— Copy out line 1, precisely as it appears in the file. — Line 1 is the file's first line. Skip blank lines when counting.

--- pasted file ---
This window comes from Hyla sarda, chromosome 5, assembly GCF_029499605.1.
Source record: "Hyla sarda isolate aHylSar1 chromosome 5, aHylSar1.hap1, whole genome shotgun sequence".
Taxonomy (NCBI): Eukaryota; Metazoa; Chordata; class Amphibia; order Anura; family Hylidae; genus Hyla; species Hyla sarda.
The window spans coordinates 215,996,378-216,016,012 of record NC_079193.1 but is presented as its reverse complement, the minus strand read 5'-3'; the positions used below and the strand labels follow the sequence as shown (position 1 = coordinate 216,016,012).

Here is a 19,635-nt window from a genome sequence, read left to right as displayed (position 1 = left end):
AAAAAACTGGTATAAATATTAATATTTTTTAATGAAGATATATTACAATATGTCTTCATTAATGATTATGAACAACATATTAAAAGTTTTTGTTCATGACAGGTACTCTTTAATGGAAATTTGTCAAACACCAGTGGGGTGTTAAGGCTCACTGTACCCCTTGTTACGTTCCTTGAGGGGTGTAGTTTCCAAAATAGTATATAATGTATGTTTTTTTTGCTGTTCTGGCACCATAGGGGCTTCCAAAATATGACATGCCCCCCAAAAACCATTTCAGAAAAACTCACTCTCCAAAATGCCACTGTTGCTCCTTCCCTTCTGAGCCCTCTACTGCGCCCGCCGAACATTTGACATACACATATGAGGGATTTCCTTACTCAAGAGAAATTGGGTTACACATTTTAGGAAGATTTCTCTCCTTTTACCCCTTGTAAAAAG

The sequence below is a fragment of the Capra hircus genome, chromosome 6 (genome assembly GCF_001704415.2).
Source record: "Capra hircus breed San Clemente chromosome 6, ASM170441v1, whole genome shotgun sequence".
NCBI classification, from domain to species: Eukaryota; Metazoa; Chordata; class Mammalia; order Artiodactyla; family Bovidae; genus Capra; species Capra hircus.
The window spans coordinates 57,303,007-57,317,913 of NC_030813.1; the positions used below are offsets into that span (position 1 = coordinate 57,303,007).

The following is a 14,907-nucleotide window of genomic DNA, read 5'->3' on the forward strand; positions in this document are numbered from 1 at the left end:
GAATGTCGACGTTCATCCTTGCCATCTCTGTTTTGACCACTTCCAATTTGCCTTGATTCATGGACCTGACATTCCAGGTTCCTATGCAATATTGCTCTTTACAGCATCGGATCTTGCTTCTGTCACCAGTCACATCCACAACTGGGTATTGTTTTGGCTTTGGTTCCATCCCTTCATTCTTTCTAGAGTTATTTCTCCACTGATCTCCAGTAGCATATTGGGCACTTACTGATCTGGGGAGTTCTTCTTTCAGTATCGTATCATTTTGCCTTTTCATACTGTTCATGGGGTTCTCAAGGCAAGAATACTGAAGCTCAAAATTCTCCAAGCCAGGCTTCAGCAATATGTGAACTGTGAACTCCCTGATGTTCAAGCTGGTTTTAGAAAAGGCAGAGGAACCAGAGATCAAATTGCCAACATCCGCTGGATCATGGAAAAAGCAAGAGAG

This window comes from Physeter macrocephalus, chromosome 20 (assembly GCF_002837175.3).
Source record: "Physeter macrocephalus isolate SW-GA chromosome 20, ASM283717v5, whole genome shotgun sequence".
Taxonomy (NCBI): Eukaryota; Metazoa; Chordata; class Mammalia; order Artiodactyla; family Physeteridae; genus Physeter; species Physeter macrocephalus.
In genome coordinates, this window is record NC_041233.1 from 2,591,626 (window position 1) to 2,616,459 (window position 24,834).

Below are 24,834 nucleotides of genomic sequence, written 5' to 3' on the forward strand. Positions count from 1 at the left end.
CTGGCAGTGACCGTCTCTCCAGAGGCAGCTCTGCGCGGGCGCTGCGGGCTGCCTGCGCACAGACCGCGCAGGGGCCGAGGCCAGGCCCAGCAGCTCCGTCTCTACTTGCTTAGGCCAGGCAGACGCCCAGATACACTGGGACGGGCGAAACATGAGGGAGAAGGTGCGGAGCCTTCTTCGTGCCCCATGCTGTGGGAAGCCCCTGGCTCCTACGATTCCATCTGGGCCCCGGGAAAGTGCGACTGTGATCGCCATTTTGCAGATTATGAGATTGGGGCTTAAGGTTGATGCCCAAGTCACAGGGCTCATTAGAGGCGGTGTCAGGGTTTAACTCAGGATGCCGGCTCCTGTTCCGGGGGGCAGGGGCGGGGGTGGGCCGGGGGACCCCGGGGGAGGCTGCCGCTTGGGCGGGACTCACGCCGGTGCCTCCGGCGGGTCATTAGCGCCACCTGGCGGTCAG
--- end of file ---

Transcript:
This window comes from Hyla sarda, chromosome 5, assembly GCF_029499605.1.